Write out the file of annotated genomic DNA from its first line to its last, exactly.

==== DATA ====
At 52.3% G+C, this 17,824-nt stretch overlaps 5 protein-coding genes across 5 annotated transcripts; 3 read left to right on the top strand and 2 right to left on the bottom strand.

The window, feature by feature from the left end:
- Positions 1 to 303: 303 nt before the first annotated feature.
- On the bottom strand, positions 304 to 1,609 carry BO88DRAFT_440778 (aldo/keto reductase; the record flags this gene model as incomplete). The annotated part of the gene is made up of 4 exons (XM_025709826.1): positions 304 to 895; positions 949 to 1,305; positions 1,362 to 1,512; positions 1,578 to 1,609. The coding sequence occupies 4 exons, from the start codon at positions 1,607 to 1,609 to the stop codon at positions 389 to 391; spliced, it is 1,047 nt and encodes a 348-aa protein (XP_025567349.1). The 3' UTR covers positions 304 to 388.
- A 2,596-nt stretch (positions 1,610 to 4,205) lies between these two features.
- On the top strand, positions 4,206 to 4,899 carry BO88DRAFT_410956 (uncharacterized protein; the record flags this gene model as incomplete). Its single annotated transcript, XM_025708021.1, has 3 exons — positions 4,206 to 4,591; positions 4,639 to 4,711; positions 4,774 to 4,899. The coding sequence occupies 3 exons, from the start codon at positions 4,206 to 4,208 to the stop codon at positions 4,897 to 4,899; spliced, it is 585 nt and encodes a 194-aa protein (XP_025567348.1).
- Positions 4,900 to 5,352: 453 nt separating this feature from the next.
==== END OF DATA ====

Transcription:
At 52.3% G+C, this 17,824-nt stretch overlaps 5 protein-coding genes across 5 annotated transcripts; 3 read left to right on the top strand and 2 right to left on the bottom strand.

The window, feature by feature from the left end:
- Positions 1 to 303: 303 nt before the first annotated feature.
- On the bottom strand, positions 304 to 1,609 carry BO88DRAFT_440778 (aldo/keto reductase; the record flags this gene model as incomplete). The annotated part of the gene is made up of 4 exons (XM_025709826.1): positions 304 to 895; positions 949 to 1,305; positions 1,362 to 1,512; positions 1,578 to 1,609. The coding sequence occupies 4 exons, from the start codon at positions 1,607 to 1,609 to the stop codon at positions 389 to 391; spliced, it is 1,047 nt and encodes a 348-aa protein (XP_025567349.1). The 3' UTR covers positions 304 to 388.
- A 2,596-nt stretch (positions 1,610 to 4,205) lies between these two features.
- On the top strand, positions 4,206 to 4,899 carry BO88DRAFT_410956 (uncharacterized protein; the record flags this gene model as incomplete). Its single annotated transcript, XM_025708021.1, has 3 exons — positions 4,206 to 4,591; positions 4,639 to 4,711; positions 4,774 to 4,899. The coding sequence occupies 3 exons, from the start codon at positions 4,206 to 4,208 to the stop codon at positions 4,897 to 4,899; spliced, it is 585 nt and encodes a 194-aa protein (XP_025567348.1).
- Positions 4,900 to 5,352: 453 nt separating this feature from the next.